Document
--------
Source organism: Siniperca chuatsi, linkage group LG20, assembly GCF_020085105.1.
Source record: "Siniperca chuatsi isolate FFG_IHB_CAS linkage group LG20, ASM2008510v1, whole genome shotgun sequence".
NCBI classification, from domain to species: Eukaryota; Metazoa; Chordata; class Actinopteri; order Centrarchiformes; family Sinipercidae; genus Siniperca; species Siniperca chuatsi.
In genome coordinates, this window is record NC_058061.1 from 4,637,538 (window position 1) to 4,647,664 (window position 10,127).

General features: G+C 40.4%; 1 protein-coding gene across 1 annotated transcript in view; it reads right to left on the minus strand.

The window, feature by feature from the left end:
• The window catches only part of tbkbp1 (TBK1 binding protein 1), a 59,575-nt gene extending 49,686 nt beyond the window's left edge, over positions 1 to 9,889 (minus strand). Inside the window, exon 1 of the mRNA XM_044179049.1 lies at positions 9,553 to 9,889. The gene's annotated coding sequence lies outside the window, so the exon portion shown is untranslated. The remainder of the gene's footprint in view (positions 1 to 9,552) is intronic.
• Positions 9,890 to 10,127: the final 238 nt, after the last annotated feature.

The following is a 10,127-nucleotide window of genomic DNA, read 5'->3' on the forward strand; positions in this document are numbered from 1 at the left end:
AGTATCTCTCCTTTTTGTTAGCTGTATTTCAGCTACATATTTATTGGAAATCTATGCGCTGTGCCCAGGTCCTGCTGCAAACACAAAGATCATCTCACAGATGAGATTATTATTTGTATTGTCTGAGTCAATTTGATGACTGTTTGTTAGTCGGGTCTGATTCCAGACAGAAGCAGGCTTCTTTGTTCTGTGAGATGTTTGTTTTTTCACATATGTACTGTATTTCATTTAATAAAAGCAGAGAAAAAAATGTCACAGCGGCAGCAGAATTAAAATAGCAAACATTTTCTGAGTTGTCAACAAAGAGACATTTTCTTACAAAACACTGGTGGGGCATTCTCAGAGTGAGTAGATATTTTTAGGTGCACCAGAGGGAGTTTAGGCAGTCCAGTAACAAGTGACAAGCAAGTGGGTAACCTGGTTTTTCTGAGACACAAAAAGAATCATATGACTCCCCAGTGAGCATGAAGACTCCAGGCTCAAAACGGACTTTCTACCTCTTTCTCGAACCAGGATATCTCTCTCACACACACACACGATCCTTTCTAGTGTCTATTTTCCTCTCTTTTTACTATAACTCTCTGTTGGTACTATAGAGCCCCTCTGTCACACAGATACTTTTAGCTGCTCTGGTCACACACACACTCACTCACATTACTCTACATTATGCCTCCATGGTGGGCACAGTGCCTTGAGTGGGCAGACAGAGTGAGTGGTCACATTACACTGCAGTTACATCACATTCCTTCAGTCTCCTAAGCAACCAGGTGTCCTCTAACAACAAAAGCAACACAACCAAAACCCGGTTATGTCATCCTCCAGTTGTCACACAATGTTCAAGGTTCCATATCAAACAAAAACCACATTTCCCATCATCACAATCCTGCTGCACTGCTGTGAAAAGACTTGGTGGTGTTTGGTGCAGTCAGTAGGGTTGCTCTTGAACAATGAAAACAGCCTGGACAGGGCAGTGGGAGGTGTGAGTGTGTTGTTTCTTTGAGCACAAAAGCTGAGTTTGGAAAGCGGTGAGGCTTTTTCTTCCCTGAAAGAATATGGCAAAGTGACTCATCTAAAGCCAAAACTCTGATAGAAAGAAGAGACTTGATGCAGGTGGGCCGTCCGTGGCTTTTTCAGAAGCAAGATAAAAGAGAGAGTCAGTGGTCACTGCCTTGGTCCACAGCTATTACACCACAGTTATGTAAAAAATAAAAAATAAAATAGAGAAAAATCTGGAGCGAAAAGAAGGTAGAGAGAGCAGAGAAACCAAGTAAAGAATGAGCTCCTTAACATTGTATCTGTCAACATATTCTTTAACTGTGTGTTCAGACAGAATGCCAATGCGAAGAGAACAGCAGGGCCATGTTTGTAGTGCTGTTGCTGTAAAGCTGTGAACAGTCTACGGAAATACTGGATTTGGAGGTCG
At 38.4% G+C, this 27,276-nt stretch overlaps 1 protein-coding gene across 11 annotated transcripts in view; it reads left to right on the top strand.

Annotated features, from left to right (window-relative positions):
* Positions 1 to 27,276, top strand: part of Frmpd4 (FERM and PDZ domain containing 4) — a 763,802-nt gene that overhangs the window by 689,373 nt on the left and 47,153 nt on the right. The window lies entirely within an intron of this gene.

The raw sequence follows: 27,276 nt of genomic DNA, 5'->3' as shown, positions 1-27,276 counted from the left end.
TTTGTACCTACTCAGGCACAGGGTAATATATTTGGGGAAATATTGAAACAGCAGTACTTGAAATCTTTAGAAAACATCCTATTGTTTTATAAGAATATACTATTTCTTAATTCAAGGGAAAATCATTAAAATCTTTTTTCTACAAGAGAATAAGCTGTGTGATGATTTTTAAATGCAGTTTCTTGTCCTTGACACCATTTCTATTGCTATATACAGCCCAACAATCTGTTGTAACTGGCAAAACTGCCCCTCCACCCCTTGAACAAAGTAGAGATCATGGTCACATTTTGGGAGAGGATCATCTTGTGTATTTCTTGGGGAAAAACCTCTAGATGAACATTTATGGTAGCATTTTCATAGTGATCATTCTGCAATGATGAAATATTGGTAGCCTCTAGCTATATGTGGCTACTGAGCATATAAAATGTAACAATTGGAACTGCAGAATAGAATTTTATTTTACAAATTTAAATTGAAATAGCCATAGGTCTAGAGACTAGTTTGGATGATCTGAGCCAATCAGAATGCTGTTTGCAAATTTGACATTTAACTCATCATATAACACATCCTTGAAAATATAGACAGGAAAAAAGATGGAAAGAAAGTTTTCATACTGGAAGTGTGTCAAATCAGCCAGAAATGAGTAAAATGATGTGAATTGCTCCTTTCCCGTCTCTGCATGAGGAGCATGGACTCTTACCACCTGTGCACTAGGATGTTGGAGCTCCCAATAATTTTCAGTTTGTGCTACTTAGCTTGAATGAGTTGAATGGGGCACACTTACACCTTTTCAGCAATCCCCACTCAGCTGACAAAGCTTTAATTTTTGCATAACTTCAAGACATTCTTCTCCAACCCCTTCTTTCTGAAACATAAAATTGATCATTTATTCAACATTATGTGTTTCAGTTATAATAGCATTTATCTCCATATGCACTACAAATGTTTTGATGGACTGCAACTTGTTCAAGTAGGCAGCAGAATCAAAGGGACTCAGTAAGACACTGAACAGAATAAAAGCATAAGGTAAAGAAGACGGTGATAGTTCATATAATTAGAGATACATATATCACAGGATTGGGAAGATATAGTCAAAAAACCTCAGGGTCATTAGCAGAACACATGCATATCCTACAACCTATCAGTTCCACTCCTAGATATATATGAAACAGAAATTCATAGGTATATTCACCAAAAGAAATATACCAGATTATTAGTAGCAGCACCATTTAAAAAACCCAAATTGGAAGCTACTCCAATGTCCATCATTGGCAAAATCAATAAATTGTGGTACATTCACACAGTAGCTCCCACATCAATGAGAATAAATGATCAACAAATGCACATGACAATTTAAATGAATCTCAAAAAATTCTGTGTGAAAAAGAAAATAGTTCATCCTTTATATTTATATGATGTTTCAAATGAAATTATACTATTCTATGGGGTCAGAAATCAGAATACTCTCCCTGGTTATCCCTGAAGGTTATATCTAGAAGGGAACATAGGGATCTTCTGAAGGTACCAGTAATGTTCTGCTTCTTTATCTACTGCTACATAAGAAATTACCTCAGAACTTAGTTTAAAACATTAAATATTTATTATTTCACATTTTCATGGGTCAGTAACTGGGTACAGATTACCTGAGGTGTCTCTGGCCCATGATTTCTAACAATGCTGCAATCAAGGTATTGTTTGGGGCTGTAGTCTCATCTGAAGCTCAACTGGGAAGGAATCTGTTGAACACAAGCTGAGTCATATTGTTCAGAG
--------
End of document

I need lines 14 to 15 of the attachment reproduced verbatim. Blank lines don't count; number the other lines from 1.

The raw sequence follows: 27,276 nt of genomic DNA, 5'->3' as shown, positions 1-27,276 counted from the left end.
TTTGTACCTACTCAGGCACAGGGTAATATATTTGGGGAAATATTGAAACAGCAGTACTTGAAATCTTTAGAAAACATCCTATTGTTTTATAAGAATATACTATTTCTTAATTCAAGGGAAAATCATTAAAATCTTTTTTCTACAAGAGAATAAGCTGTGTGATGATTTTTAAATGCAGTTTCTTGTCCTTGACACCATTTCTATTGCTATATACAGCCCAACAATCTGTTGTAACTGGCAAAACTGCCCCTCCACCCCTTGAACAAAGTAGAGATCATGGTCACATTTTGGGAGAGGATCATCTTGTGTATTTCTTGGGGAAAAACCTCTAGATGAACATTTATGGTAGCATTTTCATAGTGATCATTCTGCAATGATGAAATATTGGTAGCCTCTAGCTATATGTGGCTACTGAGCATATAAAATGTAACAATTGGAACTGCAGAATAGAATTTTATTTTACAAATTTAAATTGAAATAGCCATAGGTCTAGAGACTAGTTTGGATGATCTGAGCCAATCAGAATGCTGTTTGCAAATTTGACATTTAACTCATCATATAACACATCCTTGAAAATATAGACAGGAAAAAAGATGGAAAGAAAGTTTTCATACTGGAAGTGTGTCAAATCAGCCAGAAATGAGTAAAATGATGTGAATTGCTCCTTTCCCGTCTCTGCATGAGGAGCATGGACTCTTACCACCTGTGCACTAGGATGTTGGAGCTCCCAATAATTTTCAGTTTGTGCTACTTAGCTTGAATGAGTTGAATGGGGCACACTTACACCTTTTCAGCAATCCCCACTCAGCTGACAAAGCTTTAATTTTTGCATAACTTCAAGACATTCTTCTCCAACCCCTTCTTTCTGAAACATAAAATTGATCATTTATTCAACATTATGTGTTTCAGTTATAATAGCATTTATCTCCATATGCACTACAAATGTTTTGATGGACTGCAACTTGTTCAAGTAGGCAGCAGAATCAAAGGGACTCAGTAAGACACTGAACAGAATAAAAGCATAAGGTAAAGAAGACGGTGATAGTTCATATAATTAGAGATACATATATCACAGGATTGGGAAGATATAGTCAAAAAACCTCAGGGTCATTAGCAGAACACATGCATATCCTACAACCTATCAGTTCCACTCCTAGATATATATGAAACAGAAATTCATAGGTATATTCACCAAAAGAAATATACCAGATTATTAGTAGCAGCACCATTTAAAAAACCCAAATTGGAAGCTACTCCAATGTCCATCATTGGCAAAATCAATAAATTGTGGTACATTCACACAGTAGCTCCCACATCAATGAGAATAAATGATCAACAAATGCACATGACAATTTAAATGAATCTCAAAAAATTCTGTGTGAAAAAGAAAATAGTTCATCCTTTATATTTATATGATGTTTCAAATGAAATTATACTATTCTATGGGGTCAGAAATCAGAATACTCTCCCTGGTTATCCCTGAAGGTTATATCTAGAAGGGAACATAGGGATCTTCTGAAGGTACCAGTAATGTTCTGCTTCTTTATCTACTGCTACATAAGAAATTACCTCAGAACTTAGTTTAAAACATTAAATATTTATTATTTCACATTTTCATGGGTCAGTAACTGGGTACAGATTACCTGAGGTGTCTCTGGCCCATGATTTCTAACAATGCTGCAATCAAGGTATTGTTTGGGGCTGTAGTCTCATCTGAAGCTCAACTGGGAAGGAATCTGTTGAACACAAGCTGAGTCATATTGTTCAGAG